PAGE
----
Sure, The Joule Hotel's Coffee Shop Is Pretty. But Weekend's Coffee Is Also Totally Legit.

Welcome to Unfiltered, our weekly feature that explores the Dallas coffee scene — and how it often manages to thrive in the most unusual places. Given that we live in a time when Starbucks locations are about as prevalent as the golden McDonald's arches, when new coffee shops seem to open every other week and when almost everyone uses a ChemEx to brew their coffee, we're here to show you some alternatives — for when your coffee shop routine becomes monotonous or when you're just looking for something different in your caffeine endeavors.

Weekend.
1511 Commerce Street.
Downtown.

Line up all of the places where you can score a cup of coffee in Dallas, and Weekend, without a doubt, will find itself on the trendier end of that spectrum.

It certainly looks the part. Weekend was designed by Los Angeles-based designer and shop co-owner Joe Cole, who, in addition to also conceiving the Tenoversix retail space conveniently located across the street, also had a hand in designing the lobby of The Joule Hotel, to which Weekend is affixed.



It's a largely simple design when you break it down. And definitely a modern one, too. But it's effective: Immediately, your eye is drawn to the bar — and to an appropriately placed neon coffee cup sign, in case you weren't quite sure what you were doing here. Seating is sparse, limited to a few stylish leather bar stools on one side of the shop, with some additional, more welcoming seating areas located outside of Weekend’s opened, technically fourth wall, which leads back into The Joule’s lobby. Meticulously arranged merchandise lines another wall, these wares seeming more like decorations than anything else until you notice the well-designed menu with enclosed prices.

Long story short: If not for the smell of coffee floating in the air, you'd think Weekend was a boutique.



It's just a different kind of shop. The small, stream-lined space isn't exactly the type of place where you go to set up shop and take advantage of the free wifi while caffeinating yourself for the day. No, its location inside of the Joule is more suitable for the swank feeling you get while sipping on freshly made coffee.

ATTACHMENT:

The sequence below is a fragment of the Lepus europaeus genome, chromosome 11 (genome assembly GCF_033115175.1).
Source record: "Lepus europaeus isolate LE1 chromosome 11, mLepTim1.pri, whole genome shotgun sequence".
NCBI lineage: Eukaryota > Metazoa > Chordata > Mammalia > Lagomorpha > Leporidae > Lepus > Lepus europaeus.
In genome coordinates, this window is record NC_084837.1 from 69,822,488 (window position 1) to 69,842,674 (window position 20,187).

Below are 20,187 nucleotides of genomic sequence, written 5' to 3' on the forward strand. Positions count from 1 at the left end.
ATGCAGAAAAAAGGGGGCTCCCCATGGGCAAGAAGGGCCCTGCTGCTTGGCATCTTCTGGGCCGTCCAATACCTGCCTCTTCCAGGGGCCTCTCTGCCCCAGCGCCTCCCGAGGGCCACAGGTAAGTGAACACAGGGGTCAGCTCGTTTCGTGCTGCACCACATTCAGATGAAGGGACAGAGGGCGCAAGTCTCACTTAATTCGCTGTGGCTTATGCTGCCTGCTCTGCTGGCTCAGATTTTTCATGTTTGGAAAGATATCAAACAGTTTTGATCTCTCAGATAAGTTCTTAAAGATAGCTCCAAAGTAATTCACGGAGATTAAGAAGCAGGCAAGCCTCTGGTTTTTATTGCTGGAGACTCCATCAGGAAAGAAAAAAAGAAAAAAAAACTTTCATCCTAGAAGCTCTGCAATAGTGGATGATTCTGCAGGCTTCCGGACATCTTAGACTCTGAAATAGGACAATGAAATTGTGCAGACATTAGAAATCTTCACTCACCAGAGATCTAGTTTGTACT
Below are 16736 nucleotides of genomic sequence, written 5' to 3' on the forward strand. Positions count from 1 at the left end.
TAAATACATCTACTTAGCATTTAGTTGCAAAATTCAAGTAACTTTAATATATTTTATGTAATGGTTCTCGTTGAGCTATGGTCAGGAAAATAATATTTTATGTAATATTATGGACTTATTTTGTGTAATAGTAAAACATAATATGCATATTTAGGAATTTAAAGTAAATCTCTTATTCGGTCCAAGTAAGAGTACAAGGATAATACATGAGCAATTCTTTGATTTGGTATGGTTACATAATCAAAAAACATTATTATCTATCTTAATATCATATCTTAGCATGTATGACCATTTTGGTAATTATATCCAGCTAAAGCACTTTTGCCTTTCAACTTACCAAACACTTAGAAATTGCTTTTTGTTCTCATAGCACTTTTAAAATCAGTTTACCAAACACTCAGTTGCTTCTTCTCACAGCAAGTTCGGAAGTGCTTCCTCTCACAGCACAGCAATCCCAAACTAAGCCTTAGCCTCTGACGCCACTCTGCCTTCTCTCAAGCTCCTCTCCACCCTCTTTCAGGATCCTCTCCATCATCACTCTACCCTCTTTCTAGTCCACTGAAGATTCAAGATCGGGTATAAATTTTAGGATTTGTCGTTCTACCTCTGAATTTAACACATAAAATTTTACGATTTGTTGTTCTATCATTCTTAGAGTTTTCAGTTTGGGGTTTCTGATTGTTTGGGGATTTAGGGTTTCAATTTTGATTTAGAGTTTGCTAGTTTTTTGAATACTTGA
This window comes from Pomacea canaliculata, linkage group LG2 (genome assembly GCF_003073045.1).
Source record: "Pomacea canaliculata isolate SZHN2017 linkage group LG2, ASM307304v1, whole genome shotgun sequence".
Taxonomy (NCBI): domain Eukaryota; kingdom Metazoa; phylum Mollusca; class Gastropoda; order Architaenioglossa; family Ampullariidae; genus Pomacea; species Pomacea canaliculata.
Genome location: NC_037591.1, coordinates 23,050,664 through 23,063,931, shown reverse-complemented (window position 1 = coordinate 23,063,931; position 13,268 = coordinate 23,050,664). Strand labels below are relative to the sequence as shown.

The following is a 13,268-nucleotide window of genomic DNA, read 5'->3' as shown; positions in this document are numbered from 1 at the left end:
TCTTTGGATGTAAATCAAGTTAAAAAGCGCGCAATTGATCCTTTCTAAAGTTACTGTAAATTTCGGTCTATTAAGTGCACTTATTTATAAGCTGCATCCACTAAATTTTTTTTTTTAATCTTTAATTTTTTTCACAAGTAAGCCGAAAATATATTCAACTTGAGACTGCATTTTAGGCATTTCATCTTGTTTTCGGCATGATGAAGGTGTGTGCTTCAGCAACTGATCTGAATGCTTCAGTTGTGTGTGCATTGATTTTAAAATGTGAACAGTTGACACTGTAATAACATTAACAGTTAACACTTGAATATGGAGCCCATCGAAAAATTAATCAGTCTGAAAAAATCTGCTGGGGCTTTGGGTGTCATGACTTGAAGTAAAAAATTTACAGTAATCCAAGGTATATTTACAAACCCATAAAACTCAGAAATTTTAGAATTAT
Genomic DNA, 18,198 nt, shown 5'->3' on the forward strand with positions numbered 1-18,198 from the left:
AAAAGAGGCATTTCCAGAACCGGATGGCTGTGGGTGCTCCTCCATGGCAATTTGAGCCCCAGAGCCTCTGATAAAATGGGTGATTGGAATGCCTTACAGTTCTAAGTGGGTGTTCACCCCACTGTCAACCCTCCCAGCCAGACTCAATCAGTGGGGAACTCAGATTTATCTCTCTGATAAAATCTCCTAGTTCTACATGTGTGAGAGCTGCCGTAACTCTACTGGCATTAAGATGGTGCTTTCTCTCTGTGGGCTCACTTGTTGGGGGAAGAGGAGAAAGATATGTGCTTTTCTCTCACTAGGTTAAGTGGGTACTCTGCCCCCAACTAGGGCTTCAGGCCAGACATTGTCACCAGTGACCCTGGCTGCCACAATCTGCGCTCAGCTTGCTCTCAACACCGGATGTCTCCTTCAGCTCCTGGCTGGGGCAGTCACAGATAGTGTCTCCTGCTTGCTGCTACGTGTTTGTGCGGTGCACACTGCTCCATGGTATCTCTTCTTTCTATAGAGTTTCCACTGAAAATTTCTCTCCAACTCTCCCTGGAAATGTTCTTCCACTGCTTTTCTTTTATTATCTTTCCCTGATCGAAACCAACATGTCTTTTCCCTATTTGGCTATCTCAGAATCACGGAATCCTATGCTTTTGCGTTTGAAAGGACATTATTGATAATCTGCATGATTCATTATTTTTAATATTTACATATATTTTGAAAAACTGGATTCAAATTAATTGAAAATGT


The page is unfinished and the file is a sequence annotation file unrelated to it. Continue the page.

But it works. It really does. Hoards of caffeine addicts and urbanites flock to the place on the regular. The design is a major part of it.


“That artistic, well thought-out scheme of things bled into our coffee,” says assistant manager Edgar Salmeron.

Here, the focus is placed on the life cycle of coffee and a commitment to third wave craft coffee. For non-coffee nerds, this basically just means that they genuinely care about where and how their coffee is produced, focusing on sustainable growing methods and serving high-quality, hand-crafted drinks.

“It's so intense,” says Salmeron about third wave craft coffee. “I feel privileged to be a part of it. It's just a new kind of way of thinking of coffee, pushing forward from all the previous expectations. It's about expanding to lighter roasts and different brew methods, bringing science in.”



The coffee served at weekend comes from Victrola Coffee Roasters out of Seattle, and the staff frequently rotates the single origin coffees that are featured, so as to provide customers with a wide range of tastes. New coffees can show up on the board as often as every week, depending on the availability of a crop. But Weekend always tries to have its standard Empire Blend and Streamline Espresso blend available for its signature taste.

Currently, one of the single origins available is a Guatemalan, which the staff highly recommends as a V60 pourover. The coffee has a full body taste without being acidic, which is usually an issue with a lot of light roasts. It's well-balanced, with hints of chocolate, brown sugar and oatmeal, and it's complemented by a clean aftertaste.


For the espresso lovers, the staff recommends “The Californian” (a four shot latte with a shot of agave), “The Gibraltar” (two shots of espresso with roughly two ounces of steamed milk, or basically a cortado) or a simple vanilla latte with a vanilla tastes that's so wholesome you'd think the coffee grew that way.

Oh, and this is pretty rad: If the encroaching warm weather has you shying away from the idea of hot drinks, Weekend also sells a 16-ounce glass-bottled cold brew.


“It's cool,” says Salmeron. “You want cold brew, but you don't wanna drink it right away, or you come in after work and it's for the next morning. You can just take a couple and stock up. They last a pretty good while.. And it gets you pretty jacked up.”

Here, the cold brew is made with the same tower extraction method that's starting to become popular around town, making for a heavy and potent cold coffee that's still as smooth and sweet as you'd want it to be. With cream, the drink has a dessert-like element to it that almost gives it a chocolate milk vibe.


In addition to a great range of options, Weekend also recently started doing small batch coffee for the time-conscious drinker. These batches come in gallon- to gallon-and-a-half-sized canisters, and are made in about seven minutes with a more scientific take on normal drip-brewing methods.

Point is, while Weekend's certainly pretty, there's depth here, too.

“It's exciting to be in coffee right now,” Salmeron says. “We're going back to the basics, basically.”

Just on a higher level, is all.


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